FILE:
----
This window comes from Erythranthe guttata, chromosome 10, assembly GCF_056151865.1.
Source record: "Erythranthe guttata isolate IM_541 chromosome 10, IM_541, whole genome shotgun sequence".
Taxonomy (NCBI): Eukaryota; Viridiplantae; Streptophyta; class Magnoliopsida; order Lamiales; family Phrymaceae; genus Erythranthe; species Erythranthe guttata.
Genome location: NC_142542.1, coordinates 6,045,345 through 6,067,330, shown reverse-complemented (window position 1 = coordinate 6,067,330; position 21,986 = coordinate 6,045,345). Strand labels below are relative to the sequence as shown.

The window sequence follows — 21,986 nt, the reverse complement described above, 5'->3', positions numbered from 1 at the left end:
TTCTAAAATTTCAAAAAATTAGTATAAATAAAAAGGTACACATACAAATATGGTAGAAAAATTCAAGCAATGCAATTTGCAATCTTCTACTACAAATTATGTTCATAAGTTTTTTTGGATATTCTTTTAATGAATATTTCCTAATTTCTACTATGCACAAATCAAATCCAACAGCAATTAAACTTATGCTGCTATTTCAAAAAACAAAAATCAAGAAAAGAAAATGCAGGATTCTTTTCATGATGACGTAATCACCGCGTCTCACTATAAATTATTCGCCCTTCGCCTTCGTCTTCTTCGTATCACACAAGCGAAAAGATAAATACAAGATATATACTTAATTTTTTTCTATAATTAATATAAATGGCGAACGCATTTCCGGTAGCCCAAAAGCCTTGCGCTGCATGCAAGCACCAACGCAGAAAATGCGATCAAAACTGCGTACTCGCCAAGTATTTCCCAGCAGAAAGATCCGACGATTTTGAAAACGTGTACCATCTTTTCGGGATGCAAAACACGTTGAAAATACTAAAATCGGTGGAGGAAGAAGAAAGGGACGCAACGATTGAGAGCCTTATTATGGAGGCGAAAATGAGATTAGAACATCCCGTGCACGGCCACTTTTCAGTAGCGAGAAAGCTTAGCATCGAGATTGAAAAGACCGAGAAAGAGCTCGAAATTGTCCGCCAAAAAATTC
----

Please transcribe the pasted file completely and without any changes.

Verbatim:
This window comes from Erythranthe guttata, chromosome 10, assembly GCF_056151865.1.
Source record: "Erythranthe guttata isolate IM_541 chromosome 10, IM_541, whole genome shotgun sequence".
Taxonomy (NCBI): Eukaryota; Viridiplantae; Streptophyta; class Magnoliopsida; order Lamiales; family Phrymaceae; genus Erythranthe; species Erythranthe guttata.
Genome location: NC_142542.1, coordinates 6,045,345 through 6,067,330, shown reverse-complemented (window position 1 = coordinate 6,067,330; position 21,986 = coordinate 6,045,345). Strand labels below are relative to the sequence as shown.

The window sequence follows — 21,986 nt, the reverse complement described above, 5'->3', positions numbered from 1 at the left end:
TTCTAAAATTTCAAAAAATTAGTATAAATAAAAAGGTACACATACAAATATGGTAGAAAAATTCAAGCAATGCAATTTGCAATCTTCTACTACAAATTATGTTCATAAGTTTTTTTGGATATTCTTTTAATGAATATTTCCTAATTTCTACTATGCACAAATCAAATCCAACAGCAATTAAACTTATGCTGCTATTTCAAAAAACAAAAATCAAGAAAAGAAAATGCAGGATTCTTTTCATGATGACGTAATCACCGCGTCTCACTATAAATTATTCGCCCTTCGCCTTCGTCTTCTTCGTATCACACAAGCGAAAAGATAAATACAAGATATATACTTAATTTTTTTCTATAATTAATATAAATGGCGAACGCATTTCCGGTAGCCCAAAAGCCTTGCGCTGCATGCAAGCACCAACGCAGAAAATGCGATCAAAACTGCGTACTCGCCAAGTATTTCCCAGCAGAAAGATCCGACGATTTTGAAAACGTGTACCATCTTTTCGGGATGCAAAACACGTTGAAAATACTAAAATCGGTGGAGGAAGAAGAAAGGGACGCAACGATTGAGAGCCTTATTATGGAGGCGAAAATGAGATTAGAACATCCCGTGCACGGCCACTTTTCAGTAGCGAGAAAGCTTAGCATCGAGATTGAAAAGACCGAGAAAGAGCTCGAAATTGTCCGCCAAAAAATTC